10 Days on EarthThe moment Darrel’s mother, Ivy, steps on stage the magic begins. Her frail frame cautiously steps across the stage, then back, pausing for a moment at the threshold of her bedroom door to reflect on her life before stepping inside and closing the door to be alone; to die.

Darrel is a simple, middle-aged, man; in a Forrest Gumpish sense. When his mother does not re-emerge from her room he continues his daily routines as best he can and continues to talk to her through the bedroom door. What ensues is a montage of episodes from Darrel’s life, his past and the story of his alter-ego the Honey Dog (a gentleman pooch in a cranberry jacket who wanders through the woods assisting the strangers he meets along the way).

This is of course Ronnie Burkett’s Theatre of Marionettes, but there were times when I forgot that I was watching puppets only to be brought back to reality when the marionettes dashed across the stage a little faster than their animated legs could manage or exited the stage and floated up to their hanging position awaiting their next cue and Burkett’s embrace. Burkett is undoubtedly a master of guiding his cast through all matter of human (and otherwise) gesture, but the real magic is his ability to convey characters across his player puppets.

Walking away from the show I felt like I had known Darrel, I definitely could empathise with his plight; not wanting to be alone, for things to remain as they are, or as his scruffy counterpart Honey Dog would say ‘simply simply’. Every character in the production is a round, whole person or animal as the case may be. I guess you would expect that from any theatrical production, but you have to remember that Burkett is the only human in the show; he performs every line for every character as well as narrating the show. You could say he pulls the strings… masterfully.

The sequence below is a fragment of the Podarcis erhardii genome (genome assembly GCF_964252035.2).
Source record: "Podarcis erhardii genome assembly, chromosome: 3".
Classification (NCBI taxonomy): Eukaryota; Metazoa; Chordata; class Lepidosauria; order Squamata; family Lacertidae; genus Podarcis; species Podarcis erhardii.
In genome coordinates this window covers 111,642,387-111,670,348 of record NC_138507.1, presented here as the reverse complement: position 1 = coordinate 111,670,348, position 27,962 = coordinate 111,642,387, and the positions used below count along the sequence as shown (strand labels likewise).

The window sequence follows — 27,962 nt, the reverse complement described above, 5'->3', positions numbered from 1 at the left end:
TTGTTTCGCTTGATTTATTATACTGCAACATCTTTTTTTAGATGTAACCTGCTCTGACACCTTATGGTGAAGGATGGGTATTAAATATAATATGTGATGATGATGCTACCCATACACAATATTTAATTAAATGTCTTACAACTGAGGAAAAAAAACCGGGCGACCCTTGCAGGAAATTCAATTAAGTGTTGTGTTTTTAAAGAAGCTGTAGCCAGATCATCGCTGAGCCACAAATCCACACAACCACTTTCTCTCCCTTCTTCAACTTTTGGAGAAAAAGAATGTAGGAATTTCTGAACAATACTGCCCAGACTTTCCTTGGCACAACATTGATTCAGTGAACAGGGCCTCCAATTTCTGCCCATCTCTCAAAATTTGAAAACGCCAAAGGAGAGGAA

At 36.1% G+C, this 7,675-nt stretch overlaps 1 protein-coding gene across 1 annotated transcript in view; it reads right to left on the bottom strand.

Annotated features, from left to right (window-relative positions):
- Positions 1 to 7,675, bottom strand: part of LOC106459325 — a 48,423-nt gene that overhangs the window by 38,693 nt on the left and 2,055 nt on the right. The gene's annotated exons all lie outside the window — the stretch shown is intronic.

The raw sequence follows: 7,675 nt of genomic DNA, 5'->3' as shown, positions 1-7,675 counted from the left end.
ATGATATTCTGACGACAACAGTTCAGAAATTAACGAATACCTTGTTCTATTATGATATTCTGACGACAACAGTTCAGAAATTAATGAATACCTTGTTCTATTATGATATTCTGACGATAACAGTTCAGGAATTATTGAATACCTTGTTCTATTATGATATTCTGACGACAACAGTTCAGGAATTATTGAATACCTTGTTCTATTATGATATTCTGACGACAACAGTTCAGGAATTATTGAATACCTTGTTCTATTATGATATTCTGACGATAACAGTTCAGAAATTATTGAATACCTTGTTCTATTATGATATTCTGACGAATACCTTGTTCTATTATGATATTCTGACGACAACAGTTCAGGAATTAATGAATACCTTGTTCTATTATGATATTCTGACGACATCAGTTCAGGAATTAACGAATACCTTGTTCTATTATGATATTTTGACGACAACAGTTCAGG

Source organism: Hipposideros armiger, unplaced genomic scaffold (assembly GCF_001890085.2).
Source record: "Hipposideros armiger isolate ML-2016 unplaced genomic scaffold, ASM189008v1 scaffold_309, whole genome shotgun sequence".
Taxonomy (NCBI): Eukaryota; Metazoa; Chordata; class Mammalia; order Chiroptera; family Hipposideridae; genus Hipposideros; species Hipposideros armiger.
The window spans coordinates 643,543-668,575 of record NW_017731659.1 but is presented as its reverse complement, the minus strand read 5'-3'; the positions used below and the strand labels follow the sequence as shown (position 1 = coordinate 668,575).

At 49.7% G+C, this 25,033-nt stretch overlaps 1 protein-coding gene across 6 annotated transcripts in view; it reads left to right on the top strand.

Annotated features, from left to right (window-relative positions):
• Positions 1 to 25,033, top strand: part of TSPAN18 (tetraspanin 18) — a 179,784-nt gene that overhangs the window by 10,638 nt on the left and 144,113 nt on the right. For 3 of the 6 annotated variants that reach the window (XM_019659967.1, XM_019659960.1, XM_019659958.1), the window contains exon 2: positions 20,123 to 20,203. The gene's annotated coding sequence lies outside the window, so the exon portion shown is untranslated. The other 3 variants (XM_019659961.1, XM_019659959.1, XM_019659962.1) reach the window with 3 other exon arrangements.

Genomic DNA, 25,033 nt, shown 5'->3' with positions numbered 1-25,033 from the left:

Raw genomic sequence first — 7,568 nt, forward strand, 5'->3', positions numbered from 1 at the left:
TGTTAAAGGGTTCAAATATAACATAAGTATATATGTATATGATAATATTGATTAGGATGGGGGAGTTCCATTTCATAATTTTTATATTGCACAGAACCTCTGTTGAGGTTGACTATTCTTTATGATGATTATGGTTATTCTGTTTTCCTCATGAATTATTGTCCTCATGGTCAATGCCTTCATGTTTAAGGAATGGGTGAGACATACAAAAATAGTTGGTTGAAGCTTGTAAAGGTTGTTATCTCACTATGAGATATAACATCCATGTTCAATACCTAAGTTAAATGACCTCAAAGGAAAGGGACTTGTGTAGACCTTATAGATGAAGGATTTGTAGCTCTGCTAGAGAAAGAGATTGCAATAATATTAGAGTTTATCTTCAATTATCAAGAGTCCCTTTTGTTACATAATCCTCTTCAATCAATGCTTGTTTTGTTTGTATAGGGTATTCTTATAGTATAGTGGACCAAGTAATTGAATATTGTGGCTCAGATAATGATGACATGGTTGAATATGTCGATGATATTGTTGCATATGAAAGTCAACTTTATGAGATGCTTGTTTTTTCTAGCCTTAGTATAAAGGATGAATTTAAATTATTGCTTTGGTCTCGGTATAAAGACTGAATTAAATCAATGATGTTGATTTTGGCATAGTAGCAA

At first glance the set seemed abstract, until Ivy walked on stage and it was all thrown into perspective. It’s a simple, miniature world that Burkett manipulates as a poet would a verse. Scenes flow from one to the next where minor set changes are seamless and complemented by the shows lighting design and soundtrack.

This was my first encounter with Burkett and I feel that it will stay with me for the rest of my life. What Burkett is doing for the art of puppetry is similar to that which the Japanese Anime has done for cartoons; lifting puppetry out of a typecast association as solely a form for children and establishing it as adult art; an arena within which social, cultural and political issues can be explored.

Experiencing Ronnie Burkett’s Theatre of Marionettes was like going to a restaurant, ordering a meal I’d never tried and being pleasantly surprised at how great it tasted. 10 Days on Earth is not like anything you would have ever seen before and is an opportunity to see a contemporary master of his medium in the flesh. On top of this it is a beautiful and chilling tale that will take you on a journey across a range of emotions and leave you questioning how a cast of puppets could be so emotionally disarming.

10 Days on Earth
Created and performed by Ronnie Burkett
Theatre of Marionettes

Venue: Playhouse | Sydney Opera House
Dates: 15 February – 3 March
Times: Tues, 6.30pm; Wed to Sat, 8pm; Sun 5pm
Tickets: $48 / $38
Post Show Artists Talk: Tues 29 February
Bookings: 02 9250 7777 | sydneyoperahouse.com

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